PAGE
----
10. 10 Pat Cochran
    March 17, 2009 at 10:22 am

    How does one select any one person for her heroine? Each and every woman I know has reasons to be a favorite of mine!
    There’s the grandmother who is rescuing her granddaughters from the parents who are neglecting them, the wife whose
    diabetic husband is so ill and supporting the household is her task, the single mother raising her two sons – one of
    whom is autistic, the sisters who at the first hint of problems are on the way to give aid, and I could go on & on!
    I say “Hooray” for all women and don’t forget the men who are just as supportive!

    Pat Cochran

  11. March 17, 2009 at 10:50 am

    In fiction my favourite heroine is Grace St John, in Linda Howard’s SON OF THE MORNING. No question. She’s living a normal, wonderful, happy life and everything gets ripped out from under her. How she survives, claws back and ultimately thrives is an amazing story and will probably always be my all time favourite book.

    In real life I’d probably pick Erin Brockovich. There’s something about a person (whether it be a man or a woman) who just won’t let go of the small stuff and ultimately exposes the big and brings the big to its knees and full accountability that leaves me awed.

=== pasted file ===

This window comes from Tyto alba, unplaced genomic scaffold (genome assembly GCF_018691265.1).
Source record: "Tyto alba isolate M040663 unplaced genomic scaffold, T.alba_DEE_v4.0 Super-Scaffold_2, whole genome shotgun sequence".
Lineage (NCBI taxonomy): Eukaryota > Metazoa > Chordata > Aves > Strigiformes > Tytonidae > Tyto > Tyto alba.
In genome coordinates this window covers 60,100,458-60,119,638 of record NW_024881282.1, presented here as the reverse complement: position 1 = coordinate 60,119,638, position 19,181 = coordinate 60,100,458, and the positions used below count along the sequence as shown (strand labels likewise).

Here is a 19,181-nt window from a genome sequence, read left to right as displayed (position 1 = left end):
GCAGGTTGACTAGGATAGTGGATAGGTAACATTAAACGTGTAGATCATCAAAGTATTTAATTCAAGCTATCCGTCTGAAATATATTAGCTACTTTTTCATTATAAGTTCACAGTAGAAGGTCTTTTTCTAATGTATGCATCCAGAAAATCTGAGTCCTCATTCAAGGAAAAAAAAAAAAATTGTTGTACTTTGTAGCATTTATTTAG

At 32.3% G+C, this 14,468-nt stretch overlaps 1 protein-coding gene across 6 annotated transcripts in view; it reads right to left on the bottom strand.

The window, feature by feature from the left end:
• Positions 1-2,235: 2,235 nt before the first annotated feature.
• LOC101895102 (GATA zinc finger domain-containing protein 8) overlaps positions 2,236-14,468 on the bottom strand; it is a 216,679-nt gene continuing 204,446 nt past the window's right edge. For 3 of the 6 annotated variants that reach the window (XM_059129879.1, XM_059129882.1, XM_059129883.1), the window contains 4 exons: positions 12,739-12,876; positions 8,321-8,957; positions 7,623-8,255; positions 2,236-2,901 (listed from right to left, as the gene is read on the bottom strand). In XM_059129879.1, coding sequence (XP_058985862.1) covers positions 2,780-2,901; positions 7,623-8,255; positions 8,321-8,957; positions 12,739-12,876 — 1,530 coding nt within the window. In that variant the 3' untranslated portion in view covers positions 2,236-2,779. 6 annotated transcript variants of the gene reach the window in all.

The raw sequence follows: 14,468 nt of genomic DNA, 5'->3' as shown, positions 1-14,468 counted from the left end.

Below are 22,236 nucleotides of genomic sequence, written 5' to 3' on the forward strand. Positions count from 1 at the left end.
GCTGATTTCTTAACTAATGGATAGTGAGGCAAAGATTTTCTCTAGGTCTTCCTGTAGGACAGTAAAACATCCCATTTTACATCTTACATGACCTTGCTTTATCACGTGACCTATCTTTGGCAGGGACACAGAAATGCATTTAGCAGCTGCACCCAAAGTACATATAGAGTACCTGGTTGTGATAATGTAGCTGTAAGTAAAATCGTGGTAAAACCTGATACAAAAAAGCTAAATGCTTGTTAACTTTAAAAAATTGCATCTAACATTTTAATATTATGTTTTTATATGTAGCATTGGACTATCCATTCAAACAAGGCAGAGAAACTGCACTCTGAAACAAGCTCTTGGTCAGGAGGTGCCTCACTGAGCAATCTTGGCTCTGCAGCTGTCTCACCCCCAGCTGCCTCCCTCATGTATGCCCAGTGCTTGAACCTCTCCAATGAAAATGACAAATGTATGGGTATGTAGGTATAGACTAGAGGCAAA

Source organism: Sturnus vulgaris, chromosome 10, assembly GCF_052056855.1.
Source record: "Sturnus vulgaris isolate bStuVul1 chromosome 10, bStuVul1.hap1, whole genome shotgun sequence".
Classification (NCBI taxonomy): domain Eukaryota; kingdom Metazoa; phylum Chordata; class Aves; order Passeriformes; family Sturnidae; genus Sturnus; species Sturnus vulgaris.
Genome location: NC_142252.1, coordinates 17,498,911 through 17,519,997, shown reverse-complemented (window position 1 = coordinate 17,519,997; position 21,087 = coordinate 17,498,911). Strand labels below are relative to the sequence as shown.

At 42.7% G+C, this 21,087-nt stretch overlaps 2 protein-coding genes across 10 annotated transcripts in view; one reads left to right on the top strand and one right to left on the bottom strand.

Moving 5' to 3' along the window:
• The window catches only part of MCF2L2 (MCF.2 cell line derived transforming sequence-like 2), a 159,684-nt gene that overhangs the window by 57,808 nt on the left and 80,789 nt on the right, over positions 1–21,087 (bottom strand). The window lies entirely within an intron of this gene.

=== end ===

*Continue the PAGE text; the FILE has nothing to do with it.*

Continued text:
And Dana’s grandmother, wow, what a woman. With a role model like that, Dana, how could you ever go wrong?

  12. 12 Rachel Bailey
    March 17, 2009 at 10:59 am

    Sandra, I agree – I love heroines because of their flaws too. As long as they give me enough to cheer for. 🙂 Stephanie Plum is a gorgeous example – thanks for that one.

    Pat, that was *beautifully* put! There are women everywhere who deserve a round of applause.

  13. 13 Rachel Bailey
    March 17, 2009 at 5:24 pm

    Yvonne, that sounds like a great recommendation for a book – I’ll put Son of the Morning on my to-buy list. Thanks! And, yes, Erin Brockovich is a perfect example of someone I’d stand up and applaud.

  14. March 19, 2009 at 10:36 am

    Hey Rachel! Hmmm… heroines. I must admit I haven’t read any Austen 😯 but she is on my to-do list since I got some freebies when I bought my ebook.